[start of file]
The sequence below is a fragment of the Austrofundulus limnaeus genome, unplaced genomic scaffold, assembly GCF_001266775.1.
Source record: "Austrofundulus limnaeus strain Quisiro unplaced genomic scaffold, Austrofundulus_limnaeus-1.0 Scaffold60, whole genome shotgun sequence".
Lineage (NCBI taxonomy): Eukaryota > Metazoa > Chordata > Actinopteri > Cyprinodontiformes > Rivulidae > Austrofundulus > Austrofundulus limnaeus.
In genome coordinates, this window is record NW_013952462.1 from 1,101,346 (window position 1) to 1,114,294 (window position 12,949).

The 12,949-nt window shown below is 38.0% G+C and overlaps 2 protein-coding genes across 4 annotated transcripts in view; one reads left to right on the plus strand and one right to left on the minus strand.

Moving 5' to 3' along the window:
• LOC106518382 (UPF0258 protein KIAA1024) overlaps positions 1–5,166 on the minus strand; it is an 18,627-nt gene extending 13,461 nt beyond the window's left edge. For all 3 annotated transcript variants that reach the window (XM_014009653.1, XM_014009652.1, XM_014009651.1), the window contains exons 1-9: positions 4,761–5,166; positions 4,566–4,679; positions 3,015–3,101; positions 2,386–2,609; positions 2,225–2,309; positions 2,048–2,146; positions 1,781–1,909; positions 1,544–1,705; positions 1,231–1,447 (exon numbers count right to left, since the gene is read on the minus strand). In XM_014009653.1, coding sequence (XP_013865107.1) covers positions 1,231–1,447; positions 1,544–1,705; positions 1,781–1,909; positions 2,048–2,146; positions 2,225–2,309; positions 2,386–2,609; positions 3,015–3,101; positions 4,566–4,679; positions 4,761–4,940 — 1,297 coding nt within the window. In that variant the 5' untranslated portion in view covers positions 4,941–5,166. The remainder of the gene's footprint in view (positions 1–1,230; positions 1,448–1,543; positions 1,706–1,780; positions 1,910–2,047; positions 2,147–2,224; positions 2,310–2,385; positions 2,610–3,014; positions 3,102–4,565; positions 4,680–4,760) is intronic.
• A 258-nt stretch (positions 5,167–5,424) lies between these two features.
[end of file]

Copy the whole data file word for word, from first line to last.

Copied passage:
The sequence below is a fragment of the Austrofundulus limnaeus genome, unplaced genomic scaffold, assembly GCF_001266775.1.
Source record: "Austrofundulus limnaeus strain Quisiro unplaced genomic scaffold, Austrofundulus_limnaeus-1.0 Scaffold60, whole genome shotgun sequence".
Lineage (NCBI taxonomy): Eukaryota > Metazoa > Chordata > Actinopteri > Cyprinodontiformes > Rivulidae > Austrofundulus > Austrofundulus limnaeus.
In genome coordinates, this window is record NW_013952462.1 from 1,101,346 (window position 1) to 1,114,294 (window position 12,949).

The 12,949-nt window shown below is 38.0% G+C and overlaps 2 protein-coding genes across 4 annotated transcripts in view; one reads left to right on the plus strand and one right to left on the minus strand.

Moving 5' to 3' along the window:
• LOC106518382 (UPF0258 protein KIAA1024) overlaps positions 1–5,166 on the minus strand; it is an 18,627-nt gene extending 13,461 nt beyond the window's left edge. For all 3 annotated transcript variants that reach the window (XM_014009653.1, XM_014009652.1, XM_014009651.1), the window contains exons 1-9: positions 4,761–5,166; positions 4,566–4,679; positions 3,015–3,101; positions 2,386–2,609; positions 2,225–2,309; positions 2,048–2,146; positions 1,781–1,909; positions 1,544–1,705; positions 1,231–1,447 (exon numbers count right to left, since the gene is read on the minus strand). In XM_014009653.1, coding sequence (XP_013865107.1) covers positions 1,231–1,447; positions 1,544–1,705; positions 1,781–1,909; positions 2,048–2,146; positions 2,225–2,309; positions 2,386–2,609; positions 3,015–3,101; positions 4,566–4,679; positions 4,761–4,940 — 1,297 coding nt within the window. In that variant the 5' untranslated portion in view covers positions 4,941–5,166. The remainder of the gene's footprint in view (positions 1–1,230; positions 1,448–1,543; positions 1,706–1,780; positions 1,910–2,047; positions 2,147–2,224; positions 2,310–2,385; positions 2,610–3,014; positions 3,102–4,565; positions 4,680–4,760) is intronic.
• A 258-nt stretch (positions 5,167–5,424) lies between these two features.